Just back from Marjorie Perloff’s lecture, “The Mediated War: Karl Kraus's Docudrama The Last Days of Mankind” at the Getty. I’ve devoured her books, but never had encountered her live. Unsurprisingly she’s both astonishingly erudite (quoting texts in half a dozen languages) and acute (distinguishing between satire—which presupposes an ideal norm—and irony, which does not). She’s also completely engaged in her material; she talks about it because she's fascinated by it and wants us to be fascinated, too. Unlike some other famous scholars, the subject matter is not a prop deployed to demonstrate a superior cultural status. She totally succeeded in imparting her enthusiasm for Kraus to us.
I knew from her books that she was unmatched in the gift of making the most opaque literature seem accessible and entertaining. What I didn’t know before this lecture was that she has the even rarer ability to explain a joke in a way that doesn’t ruin the humor. Kraus is very funny, but his humor depends on puns which are lost in translation, and detailed knowledge about life in the Austro-Hungarian Empire which are not part of most people's toolkit. She made his jokes live again.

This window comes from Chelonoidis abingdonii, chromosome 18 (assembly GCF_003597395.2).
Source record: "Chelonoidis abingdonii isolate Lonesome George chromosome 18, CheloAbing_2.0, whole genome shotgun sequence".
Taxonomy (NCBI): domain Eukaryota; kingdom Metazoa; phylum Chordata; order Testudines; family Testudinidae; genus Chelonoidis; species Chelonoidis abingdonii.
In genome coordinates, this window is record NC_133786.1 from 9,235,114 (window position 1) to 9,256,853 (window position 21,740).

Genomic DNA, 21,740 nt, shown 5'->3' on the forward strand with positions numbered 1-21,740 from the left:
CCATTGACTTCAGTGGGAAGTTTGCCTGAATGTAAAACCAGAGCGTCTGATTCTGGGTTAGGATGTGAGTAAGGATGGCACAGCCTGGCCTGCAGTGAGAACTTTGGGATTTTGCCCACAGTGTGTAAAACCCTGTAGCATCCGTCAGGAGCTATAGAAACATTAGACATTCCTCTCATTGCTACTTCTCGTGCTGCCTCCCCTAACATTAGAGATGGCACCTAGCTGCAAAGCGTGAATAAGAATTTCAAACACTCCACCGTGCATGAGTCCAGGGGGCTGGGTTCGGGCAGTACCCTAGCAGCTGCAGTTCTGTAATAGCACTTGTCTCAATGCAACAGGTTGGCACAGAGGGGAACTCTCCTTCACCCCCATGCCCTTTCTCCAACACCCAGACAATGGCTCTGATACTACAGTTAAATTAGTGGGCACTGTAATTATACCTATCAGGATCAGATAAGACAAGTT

Her take on Kraus is that he was World War I’s most astute media critic, and that his war against buzz and slogans and spin might be more relevant in 2015 than in 1915. Kraus’s obsessive collecting and quoting outrageous abuses of language in newspapers and ads during wartime might—in other hands—have proved a dreary, arcane topic. But Perloff not only made the historical context vivid and alive (so we might enjoy his jokes better), but framed her remarks so that the present-day relevance was unmistakable. A virtuoso performance.
[Image: Das Gerücht/Rumor (Rudolf Herrmann, 1918) ... with a still from a YouTube news video of Angelina Jolie in Iraq]